“Ask a Priest: What If Young Grandkids Say They Are Atheist?”

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Q: I am a grandmother with three grandchildren from my adopted daughter, whom we adopted as an infant and raised Catholic. She attended church every Sunday and had a Catholic education. When she married my son-in-law he was supposedly Jewish. He only goes to his synagogue twice a year. It’s sad that my grandkids don’t experience all the Catholic traditions other than celebrating Christmas. Now they are 10, 13 and 14. When they were over I just asked if they ever went to church. The oldest said no, because they were atheists. My heart sank and I am deeply troubled. I know I need to pray for them and not judge, but what am I to do? Everything that I hold so important in my heart was crushed with that one word. How should I bring this up to my daughter, or do I? – B.

Answered by Fr. Edward McIlmail, LC

A: It must be heartbreaking to hear your grandchildren describe themselves as atheists.

But don’t despair. Deep in the human heart is a desire for something transcendent. Perhaps this tendency will come to the surface sooner or later.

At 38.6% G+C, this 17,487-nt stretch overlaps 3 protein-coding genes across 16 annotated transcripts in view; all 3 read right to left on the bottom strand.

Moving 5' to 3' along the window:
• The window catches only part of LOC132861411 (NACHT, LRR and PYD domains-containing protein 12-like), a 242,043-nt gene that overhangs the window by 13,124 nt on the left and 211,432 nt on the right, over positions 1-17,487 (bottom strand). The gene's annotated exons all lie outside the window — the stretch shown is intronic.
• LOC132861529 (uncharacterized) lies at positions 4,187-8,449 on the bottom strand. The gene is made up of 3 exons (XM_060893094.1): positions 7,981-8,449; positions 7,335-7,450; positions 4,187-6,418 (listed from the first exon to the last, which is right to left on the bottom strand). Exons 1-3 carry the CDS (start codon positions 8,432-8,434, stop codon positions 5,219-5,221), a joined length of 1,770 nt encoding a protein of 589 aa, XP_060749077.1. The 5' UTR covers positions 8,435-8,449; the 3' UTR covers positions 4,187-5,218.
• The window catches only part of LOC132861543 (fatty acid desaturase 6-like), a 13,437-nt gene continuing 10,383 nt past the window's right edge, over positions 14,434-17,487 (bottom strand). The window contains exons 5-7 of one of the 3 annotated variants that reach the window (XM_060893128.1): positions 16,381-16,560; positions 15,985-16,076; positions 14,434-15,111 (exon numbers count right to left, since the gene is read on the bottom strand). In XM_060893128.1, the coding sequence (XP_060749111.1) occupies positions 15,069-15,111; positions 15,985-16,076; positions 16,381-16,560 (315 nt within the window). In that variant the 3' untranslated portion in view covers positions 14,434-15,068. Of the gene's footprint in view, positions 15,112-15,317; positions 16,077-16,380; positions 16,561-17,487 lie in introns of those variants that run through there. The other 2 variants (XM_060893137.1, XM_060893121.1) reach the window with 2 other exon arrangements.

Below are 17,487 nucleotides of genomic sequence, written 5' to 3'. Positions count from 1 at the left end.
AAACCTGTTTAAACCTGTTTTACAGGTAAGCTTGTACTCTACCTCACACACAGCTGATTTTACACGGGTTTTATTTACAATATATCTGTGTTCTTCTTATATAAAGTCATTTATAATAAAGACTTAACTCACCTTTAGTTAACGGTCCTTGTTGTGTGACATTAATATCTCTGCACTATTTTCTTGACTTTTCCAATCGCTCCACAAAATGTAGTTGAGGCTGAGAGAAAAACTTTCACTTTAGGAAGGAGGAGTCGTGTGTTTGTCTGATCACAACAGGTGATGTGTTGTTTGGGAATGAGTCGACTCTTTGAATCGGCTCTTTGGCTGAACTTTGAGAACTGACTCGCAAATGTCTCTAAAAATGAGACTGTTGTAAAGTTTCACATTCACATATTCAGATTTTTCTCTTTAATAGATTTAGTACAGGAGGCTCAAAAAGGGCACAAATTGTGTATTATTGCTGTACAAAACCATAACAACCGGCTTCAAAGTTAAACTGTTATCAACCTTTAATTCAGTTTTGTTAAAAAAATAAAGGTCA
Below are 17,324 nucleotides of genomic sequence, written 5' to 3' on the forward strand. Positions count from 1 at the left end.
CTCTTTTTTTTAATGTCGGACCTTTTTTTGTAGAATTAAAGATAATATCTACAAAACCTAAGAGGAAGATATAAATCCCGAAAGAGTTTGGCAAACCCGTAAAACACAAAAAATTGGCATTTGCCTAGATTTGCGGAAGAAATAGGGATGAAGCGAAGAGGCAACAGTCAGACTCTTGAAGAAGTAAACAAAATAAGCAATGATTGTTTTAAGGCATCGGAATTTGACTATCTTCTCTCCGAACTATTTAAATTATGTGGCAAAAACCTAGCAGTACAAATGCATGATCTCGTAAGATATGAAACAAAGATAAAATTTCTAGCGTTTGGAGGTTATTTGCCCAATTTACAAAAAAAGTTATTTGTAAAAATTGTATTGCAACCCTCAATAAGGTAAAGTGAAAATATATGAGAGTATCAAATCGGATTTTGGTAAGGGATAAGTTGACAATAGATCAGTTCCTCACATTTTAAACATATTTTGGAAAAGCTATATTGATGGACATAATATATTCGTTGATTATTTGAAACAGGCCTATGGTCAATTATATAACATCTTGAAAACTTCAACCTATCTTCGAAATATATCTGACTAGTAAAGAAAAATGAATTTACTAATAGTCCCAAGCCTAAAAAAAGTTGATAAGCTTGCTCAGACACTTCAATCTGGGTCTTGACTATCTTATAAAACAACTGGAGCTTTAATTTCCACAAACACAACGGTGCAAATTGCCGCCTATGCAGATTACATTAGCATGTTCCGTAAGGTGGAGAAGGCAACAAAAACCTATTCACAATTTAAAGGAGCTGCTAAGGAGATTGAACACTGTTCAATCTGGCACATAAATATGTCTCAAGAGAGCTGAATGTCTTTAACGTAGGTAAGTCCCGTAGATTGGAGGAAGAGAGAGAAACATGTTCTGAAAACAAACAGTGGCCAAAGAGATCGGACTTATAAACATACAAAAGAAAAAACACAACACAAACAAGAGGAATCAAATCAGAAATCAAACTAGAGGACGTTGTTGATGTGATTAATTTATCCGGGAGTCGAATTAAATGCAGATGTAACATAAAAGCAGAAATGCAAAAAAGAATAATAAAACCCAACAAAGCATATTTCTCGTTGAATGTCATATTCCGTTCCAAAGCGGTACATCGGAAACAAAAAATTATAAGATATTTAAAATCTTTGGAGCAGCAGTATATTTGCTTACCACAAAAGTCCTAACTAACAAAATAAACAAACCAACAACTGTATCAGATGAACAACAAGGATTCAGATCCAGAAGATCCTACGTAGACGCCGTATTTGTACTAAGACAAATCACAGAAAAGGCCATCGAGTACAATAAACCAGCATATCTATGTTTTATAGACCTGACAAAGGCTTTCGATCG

There are no simple solutions at this point. The best thing you can do is pray intensely for this family. Offer up your Masses and rosaries. And look for opportunities to share your faith with them.

It might be good to keep plenty of signs of your faith around the house — crucifixes, statues of the Blessed Virgin Mary, a holy water font near the front door, perhaps.

You might leave Catholic books sitting around the house, especially books of the saints. Ignatius Press has a series of books written for young people, which you could find through the website.

Also helpful would the Compendium of the Catechism with its question-and-answer format, as well as the Youth Catechism — the YouCat.

All these items might stimulate questions in the children and give you a chance to share your faith. My guess is that their mom is a harder person to convert right now. She certainly knows what the Church teaches and requires. So, to press her might be counterproductive for now. But you can certainly keep praying for her, and remember that God loves her even more than you do.

In short, this is the time to be a witness. Again, don’t give up hope for your loved ones. The grace of God can work wonders.

What is important is that the children especially see you happy. Later on they might wonder what the source of Grandma’s happiness is.

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